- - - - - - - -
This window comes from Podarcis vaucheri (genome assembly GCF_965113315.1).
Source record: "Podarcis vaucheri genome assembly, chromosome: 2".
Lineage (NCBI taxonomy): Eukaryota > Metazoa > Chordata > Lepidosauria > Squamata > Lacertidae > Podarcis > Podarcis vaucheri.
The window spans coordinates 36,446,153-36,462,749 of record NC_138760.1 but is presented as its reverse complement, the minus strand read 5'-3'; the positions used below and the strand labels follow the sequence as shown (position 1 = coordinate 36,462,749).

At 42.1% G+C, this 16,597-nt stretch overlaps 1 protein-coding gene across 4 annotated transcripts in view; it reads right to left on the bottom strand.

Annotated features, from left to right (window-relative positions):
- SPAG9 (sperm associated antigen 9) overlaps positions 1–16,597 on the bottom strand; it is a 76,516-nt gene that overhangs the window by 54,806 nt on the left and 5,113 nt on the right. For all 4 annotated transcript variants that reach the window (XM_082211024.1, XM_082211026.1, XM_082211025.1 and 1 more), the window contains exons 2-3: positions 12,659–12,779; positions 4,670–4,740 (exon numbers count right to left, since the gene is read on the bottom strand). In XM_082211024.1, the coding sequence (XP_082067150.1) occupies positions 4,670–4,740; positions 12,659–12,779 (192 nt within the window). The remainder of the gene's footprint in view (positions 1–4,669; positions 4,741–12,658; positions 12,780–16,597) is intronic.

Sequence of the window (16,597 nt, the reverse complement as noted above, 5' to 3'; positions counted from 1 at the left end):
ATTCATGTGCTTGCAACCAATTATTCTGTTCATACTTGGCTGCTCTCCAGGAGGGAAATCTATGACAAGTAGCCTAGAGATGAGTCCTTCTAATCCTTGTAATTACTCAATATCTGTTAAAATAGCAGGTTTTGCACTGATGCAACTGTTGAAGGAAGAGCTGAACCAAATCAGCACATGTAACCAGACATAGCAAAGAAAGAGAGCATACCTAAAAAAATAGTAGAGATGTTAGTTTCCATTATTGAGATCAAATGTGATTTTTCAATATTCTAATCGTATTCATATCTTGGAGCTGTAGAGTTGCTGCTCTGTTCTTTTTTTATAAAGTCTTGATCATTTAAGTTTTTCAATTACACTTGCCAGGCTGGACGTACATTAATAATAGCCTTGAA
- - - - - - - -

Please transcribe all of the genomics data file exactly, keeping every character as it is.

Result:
This window comes from Podarcis vaucheri (genome assembly GCF_965113315.1).
Source record: "Podarcis vaucheri genome assembly, chromosome: 2".
Lineage (NCBI taxonomy): Eukaryota > Metazoa > Chordata > Lepidosauria > Squamata > Lacertidae > Podarcis > Podarcis vaucheri.
The window spans coordinates 36,446,153-36,462,749 of record NC_138760.1 but is presented as its reverse complement, the minus strand read 5'-3'; the positions used below and the strand labels follow the sequence as shown (position 1 = coordinate 36,462,749).

At 42.1% G+C, this 16,597-nt stretch overlaps 1 protein-coding gene across 4 annotated transcripts in view; it reads right to left on the bottom strand.

Annotated features, from left to right (window-relative positions):
- SPAG9 (sperm associated antigen 9) overlaps positions 1–16,597 on the bottom strand; it is a 76,516-nt gene that overhangs the window by 54,806 nt on the left and 5,113 nt on the right. For all 4 annotated transcript variants that reach the window (XM_082211024.1, XM_082211026.1, XM_082211025.1 and 1 more), the window contains exons 2-3: positions 12,659–12,779; positions 4,670–4,740 (exon numbers count right to left, since the gene is read on the bottom strand). In XM_082211024.1, the coding sequence (XP_082067150.1) occupies positions 4,670–4,740; positions 12,659–12,779 (192 nt within the window). The remainder of the gene's footprint in view (positions 1–4,669; positions 4,741–12,658; positions 12,780–16,597) is intronic.

Sequence of the window (16,597 nt, the reverse complement as noted above, 5' to 3'; positions counted from 1 at the left end):
ATTCATGTGCTTGCAACCAATTATTCTGTTCATACTTGGCTGCTCTCCAGGAGGGAAATCTATGACAAGTAGCCTAGAGATGAGTCCTTCTAATCCTTGTAATTACTCAATATCTGTTAAAATAGCAGGTTTTGCACTGATGCAACTGTTGAAGGAAGAGCTGAACCAAATCAGCACATGTAACCAGACATAGCAAAGAAAGAGAGCATACCTAAAAAAATAGTAGAGATGTTAGTTTCCATTATTGAGATCAAATGTGATTTTTCAATATTCTAATCGTATTCATATCTTGGAGCTGTAGAGTTGCTGCTCTGTTCTTTTTTTATAAAGTCTTGATCATTTAAGTTTTTCAATTACACTTGCCAGGCTGGACGTACATTAATAATAGCCTTGAA